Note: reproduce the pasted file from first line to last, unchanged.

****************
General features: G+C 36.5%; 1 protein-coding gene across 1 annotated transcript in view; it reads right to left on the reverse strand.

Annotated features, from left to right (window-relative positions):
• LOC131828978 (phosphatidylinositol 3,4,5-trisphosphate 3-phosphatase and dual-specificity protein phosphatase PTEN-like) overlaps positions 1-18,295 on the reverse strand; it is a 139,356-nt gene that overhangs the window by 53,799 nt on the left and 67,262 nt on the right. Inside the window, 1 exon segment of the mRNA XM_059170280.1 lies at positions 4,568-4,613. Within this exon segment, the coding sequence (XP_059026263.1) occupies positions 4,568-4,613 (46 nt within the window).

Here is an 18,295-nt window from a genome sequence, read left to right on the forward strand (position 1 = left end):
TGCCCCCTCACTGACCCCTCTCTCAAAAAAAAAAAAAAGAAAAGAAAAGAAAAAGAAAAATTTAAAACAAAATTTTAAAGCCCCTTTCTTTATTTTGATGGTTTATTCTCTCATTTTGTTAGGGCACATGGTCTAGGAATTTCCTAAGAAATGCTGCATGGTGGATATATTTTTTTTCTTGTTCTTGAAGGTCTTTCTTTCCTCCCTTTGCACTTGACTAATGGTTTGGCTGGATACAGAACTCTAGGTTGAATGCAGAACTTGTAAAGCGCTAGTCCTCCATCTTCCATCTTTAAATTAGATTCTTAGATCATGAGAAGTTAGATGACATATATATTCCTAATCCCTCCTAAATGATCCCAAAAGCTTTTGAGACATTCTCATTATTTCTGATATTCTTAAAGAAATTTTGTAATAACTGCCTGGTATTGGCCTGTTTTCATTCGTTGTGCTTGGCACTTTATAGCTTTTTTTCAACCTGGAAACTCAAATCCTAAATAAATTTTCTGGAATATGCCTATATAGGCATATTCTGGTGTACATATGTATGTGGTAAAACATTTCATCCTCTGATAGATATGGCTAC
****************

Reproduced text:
General features: G+C 36.5%; 1 protein-coding gene across 1 annotated transcript in view; it reads right to left on the reverse strand.

Annotated features, from left to right (window-relative positions):
• LOC131828978 (phosphatidylinositol 3,4,5-trisphosphate 3-phosphatase and dual-specificity protein phosphatase PTEN-like) overlaps positions 1-18,295 on the reverse strand; it is a 139,356-nt gene that overhangs the window by 53,799 nt on the left and 67,262 nt on the right. Inside the window, 1 exon segment of the mRNA XM_059170280.1 lies at positions 4,568-4,613. Within this exon segment, the coding sequence (XP_059026263.1) occupies positions 4,568-4,613 (46 nt within the window).

Here is an 18,295-nt window from a genome sequence, read left to right on the forward strand (position 1 = left end):
TGCCCCCTCACTGACCCCTCTCTCAAAAAAAAAAAAAAGAAAAGAAAAGAAAAAGAAAAATTTAAAACAAAATTTTAAAGCCCCTTTCTTTATTTTGATGGTTTATTCTCTCATTTTGTTAGGGCACATGGTCTAGGAATTTCCTAAGAAATGCTGCATGGTGGATATATTTTTTTTCTTGTTCTTGAAGGTCTTTCTTTCCTCCCTTTGCACTTGACTAATGGTTTGGCTGGATACAGAACTCTAGGTTGAATGCAGAACTTGTAAAGCGCTAGTCCTCCATCTTCCATCTTTAAATTAGATTCTTAGATCATGAGAAGTTAGATGACATATATATTCCTAATCCCTCCTAAATGATCCCAAAAGCTTTTGAGACATTCTCATTATTTCTGATATTCTTAAAGAAATTTTGTAATAACTGCCTGGTATTGGCCTGTTTTCATTCGTTGTGCTTGGCACTTTATAGCTTTTTTTCAACCTGGAAACTCAAATCCTAAATAAATTTTCTGGAATATGCCTATATAGGCATATTCTGGTGTACATATGTATGTGGTAAAACATTTCATCCTCTGATAGATATGGCTAC